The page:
Accessing the EMR of a patient under my care requires no consent from anyone. The EMR is there so that he medical professional admitting you or caring for you has the "global picture" of your health history. We have to take many things into consideration when providing care for patients and having acess to their entire medical record is of great importance if we want to treat them appropriately.


Edited by PediNP - 3/18/11 at 11:51am
post #35 of 41
Quote:
Originally Posted by PediNP View Post

Accessing the EMR of a patient under my care requires no consent from anyone. The EMR is there so that he medical professional admitting you or caring for you has the "global picture" of your health history. We have to take many things into consideration when providing care for patients and having acess to their entire medical record is of great importance if we want to treat them appropriately.



Do you tell the patients what records you're accessing in order to make decisions, so that the patient can correct any errors, or do you just assume the records are correct?

post #36 of 41

Hubby answered sincerely once when we were at the ER. Said we didn't vax and the doc gave the run around. He practically interviewed us over why we would possibly think vaccines could be harmful. And told us that we were wrong. So, honestly, at the ER, where you don't know how they will react - if they ask if we are up to date, I prefer to just say, "Yep." Because we are up to date on all the vaccines I ever intend to give my children. (AKA none) LOL

My family practice doc knows we don't do vaccines and is totally cool with it. I'm so happy to have him around.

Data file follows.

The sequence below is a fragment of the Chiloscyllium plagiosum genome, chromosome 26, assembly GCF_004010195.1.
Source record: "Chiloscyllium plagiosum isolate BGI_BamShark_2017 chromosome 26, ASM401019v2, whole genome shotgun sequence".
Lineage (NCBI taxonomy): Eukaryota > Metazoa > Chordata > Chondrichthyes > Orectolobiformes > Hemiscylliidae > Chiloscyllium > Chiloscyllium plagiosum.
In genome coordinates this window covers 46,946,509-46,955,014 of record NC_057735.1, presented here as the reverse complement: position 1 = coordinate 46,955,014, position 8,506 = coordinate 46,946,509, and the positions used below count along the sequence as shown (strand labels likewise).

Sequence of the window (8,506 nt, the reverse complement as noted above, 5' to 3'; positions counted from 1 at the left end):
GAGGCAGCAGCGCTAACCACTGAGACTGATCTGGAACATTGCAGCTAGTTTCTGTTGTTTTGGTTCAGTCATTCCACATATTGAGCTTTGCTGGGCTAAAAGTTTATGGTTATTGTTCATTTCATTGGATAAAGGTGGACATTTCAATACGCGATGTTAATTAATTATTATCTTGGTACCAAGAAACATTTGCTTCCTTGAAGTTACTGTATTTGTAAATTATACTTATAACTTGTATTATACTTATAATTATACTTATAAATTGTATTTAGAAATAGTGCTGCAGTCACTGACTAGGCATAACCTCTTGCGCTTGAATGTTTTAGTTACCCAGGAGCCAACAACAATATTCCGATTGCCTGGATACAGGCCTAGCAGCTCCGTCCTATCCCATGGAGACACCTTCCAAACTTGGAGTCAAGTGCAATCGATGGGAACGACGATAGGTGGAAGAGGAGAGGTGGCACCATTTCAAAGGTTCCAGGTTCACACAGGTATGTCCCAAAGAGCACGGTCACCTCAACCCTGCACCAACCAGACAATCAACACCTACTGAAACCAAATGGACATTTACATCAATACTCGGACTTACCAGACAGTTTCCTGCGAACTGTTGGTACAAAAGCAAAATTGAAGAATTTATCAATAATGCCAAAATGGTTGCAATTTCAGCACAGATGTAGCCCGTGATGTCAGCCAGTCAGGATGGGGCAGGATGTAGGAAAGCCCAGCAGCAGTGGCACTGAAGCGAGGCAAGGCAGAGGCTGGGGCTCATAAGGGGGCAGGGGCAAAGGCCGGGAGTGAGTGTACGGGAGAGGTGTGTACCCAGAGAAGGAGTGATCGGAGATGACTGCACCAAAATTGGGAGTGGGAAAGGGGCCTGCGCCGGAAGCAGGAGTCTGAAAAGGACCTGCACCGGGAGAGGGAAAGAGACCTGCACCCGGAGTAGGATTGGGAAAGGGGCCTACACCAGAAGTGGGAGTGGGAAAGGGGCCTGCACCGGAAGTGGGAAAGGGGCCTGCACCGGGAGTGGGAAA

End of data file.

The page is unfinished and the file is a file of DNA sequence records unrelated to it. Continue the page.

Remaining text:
post #37 of 41

.  


Edited by member234098 - 6/10/12 at 4:25pm
post #38 of 41



Edited by member234098 - 6/8/12 at 8:55am
post #39 of 41
Quote:
Originally Posted by miriam View Post





What were you in the ER for in the first place?  Was the question even pertinent?  I have been asked that when I took my boys in for a broken bone; unless the bone is protruding from the skin, vaccine status is virtually irrelevant.  The doctor was wasting your time in an emergency situation.  I am sure the doctor had other patients waiting for care.  I would have reminded the doctor of this fact and the fact that this was not the place to change my mind or his regarding vaccinations. 



I was in the ER because my youngest was puking and had diarrhea off and on for a few weeks and I wanted to figure out what was up. So, I don't feel the question with the vaccines was very relevant in that situation - like with the situation you described. If I don't feel the info is relevant next time, I will just say yep, when asked if my kids are up to date as it really isn't their business unless it's relevant. 

post #40 of 41

I have always been honest about my kids' vaccine status. Our oldest only had two rounds of DTaP starting at 18 months and then I just never went back for more. We had a lot of trouble with our family doctor and I finally went somewhere else.  When they asked about vaccines I simply said "it's against our beliefs" and they left me alone. They ask every time I go in and I just say the same thing. No hassle. And they've been very nice. I've had the same experience in the ER. My middle child tipped over the kitchen stove on himself (yikes!!) and I thought he was in serious trouble. When the doctor asked about shots I said no, we don't vaccinate and started to explain and she stopped me. She didn't ask any more questions, for which I was very grateful. Last summer my middle child (seems like he's always the one getting hurt) was running around barefoot in the yard and cut the bottom of his foot open. It was a pretty decent cut and bled like crazy. I cleaned it and covered it and showed the doctor when I took my son in. He saw that it was clean and didn't say a word about a tetanus vaccine (my heart was pounding because I am still a little scared of tetanus and I thought they would talk me into giving him a shot). Now I am worried about school as my oldest will be starting next year. But as for the ER, we have had no problems and I prefer to be truthful for the same reasons as others have posted when it comes to diagnosing what is wrong.